This approach, from a high level, is similar to classic marketing campaigns, when creative was developed, usually for TV advertising, and then that creative was extended across store merchandising, direct mail and radio to create a consistent look (dare we call it a brand?). The increasing campaign scale and volume today forces marketers to adopt similar approaches. Only time will tell if branding improves through this approach.

Finally, to manage campaign volume, marketers are leveraging new technology in order to create and share time lines across departments and with partners. As campaigns proceed through execution, different steps are checked off the time lines in a central, easily viewed system. Tasks that are delayed or behind schedule are highlighted through alerts (e-mails and pager alerts) and are detailed in a “stoplight” report which uses green-yellow-red coding to highlight critical activities that are behind schedule. Such detailed tracking permits marketers to focus their attention on the most critical tasks that are in jeopardy of slipping, rather than be deluged by the volume of tasks occurring on a daily basis.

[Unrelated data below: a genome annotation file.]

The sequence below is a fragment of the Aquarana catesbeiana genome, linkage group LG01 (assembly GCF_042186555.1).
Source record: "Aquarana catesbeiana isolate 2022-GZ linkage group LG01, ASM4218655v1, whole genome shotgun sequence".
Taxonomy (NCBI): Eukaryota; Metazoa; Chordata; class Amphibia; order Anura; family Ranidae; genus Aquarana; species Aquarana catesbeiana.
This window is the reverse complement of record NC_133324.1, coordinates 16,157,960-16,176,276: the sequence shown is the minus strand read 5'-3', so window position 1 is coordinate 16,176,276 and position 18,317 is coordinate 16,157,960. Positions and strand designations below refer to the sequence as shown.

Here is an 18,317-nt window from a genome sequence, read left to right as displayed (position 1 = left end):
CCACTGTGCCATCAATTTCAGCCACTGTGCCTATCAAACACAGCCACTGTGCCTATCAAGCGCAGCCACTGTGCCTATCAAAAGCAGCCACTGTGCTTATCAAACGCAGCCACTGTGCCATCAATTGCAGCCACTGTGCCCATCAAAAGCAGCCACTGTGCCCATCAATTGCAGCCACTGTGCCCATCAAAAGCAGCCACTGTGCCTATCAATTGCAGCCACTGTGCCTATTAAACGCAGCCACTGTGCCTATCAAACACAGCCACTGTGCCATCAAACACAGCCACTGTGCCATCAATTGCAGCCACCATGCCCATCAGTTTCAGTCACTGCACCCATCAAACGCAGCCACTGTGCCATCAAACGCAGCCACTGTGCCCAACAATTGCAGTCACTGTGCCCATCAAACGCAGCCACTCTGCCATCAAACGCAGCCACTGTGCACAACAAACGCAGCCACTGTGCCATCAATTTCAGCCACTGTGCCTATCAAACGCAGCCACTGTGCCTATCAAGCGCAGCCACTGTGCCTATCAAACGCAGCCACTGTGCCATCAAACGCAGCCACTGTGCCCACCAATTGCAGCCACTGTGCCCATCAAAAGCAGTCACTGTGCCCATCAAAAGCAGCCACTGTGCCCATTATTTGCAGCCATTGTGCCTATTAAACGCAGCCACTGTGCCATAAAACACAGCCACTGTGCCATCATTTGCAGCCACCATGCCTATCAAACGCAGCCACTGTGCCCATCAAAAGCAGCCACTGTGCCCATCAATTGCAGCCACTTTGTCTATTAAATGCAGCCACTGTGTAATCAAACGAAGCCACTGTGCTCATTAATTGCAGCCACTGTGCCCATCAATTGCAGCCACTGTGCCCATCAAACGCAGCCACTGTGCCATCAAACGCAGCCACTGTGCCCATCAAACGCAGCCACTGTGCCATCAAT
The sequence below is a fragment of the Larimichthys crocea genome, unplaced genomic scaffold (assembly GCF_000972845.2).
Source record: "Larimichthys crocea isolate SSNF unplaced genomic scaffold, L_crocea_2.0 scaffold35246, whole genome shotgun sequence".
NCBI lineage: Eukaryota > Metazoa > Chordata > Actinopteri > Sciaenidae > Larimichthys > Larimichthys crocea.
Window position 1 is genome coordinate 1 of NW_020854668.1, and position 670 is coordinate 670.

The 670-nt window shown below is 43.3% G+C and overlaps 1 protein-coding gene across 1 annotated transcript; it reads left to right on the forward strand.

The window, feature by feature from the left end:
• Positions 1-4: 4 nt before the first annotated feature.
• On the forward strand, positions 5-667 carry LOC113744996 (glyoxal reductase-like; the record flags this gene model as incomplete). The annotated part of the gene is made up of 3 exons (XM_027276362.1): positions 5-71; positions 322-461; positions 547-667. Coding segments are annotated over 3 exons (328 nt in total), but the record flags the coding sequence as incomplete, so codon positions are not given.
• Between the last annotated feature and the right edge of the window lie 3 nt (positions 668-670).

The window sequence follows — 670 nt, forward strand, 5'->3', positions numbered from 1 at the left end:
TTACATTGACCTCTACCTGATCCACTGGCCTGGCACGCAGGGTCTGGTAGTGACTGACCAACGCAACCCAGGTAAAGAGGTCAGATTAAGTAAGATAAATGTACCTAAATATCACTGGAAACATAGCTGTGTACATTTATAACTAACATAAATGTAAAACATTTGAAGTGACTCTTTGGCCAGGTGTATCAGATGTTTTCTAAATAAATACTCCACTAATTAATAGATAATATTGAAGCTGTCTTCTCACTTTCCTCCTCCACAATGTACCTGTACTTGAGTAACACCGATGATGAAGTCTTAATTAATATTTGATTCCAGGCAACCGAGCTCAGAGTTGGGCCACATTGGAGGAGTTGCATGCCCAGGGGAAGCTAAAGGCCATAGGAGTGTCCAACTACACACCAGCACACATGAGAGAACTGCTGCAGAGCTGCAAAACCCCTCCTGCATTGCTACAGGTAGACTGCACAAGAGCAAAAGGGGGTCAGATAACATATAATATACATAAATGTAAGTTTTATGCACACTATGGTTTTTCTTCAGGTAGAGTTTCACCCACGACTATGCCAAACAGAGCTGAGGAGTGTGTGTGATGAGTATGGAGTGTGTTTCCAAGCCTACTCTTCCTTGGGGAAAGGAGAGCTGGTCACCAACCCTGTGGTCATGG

There is no question that creative development and management faces challenges from the increasing campaign volume enabled by new marketing technology. In addition, database-driven marketing communications are not exactly improving in quality. Just look in your mailbox every day – more “me-too” clutter appears. But marketers who recognize the value of strong, branded communications are inventing new processes to support such efforts. By bundling efforts into macro campaigns, improving creative testing rigor and managing development processes through technology, marketers are “boldly driving brand value where no one has gone before.” Ultimately, strong, strategic creative consistently executed will provide sustained results to support that brand.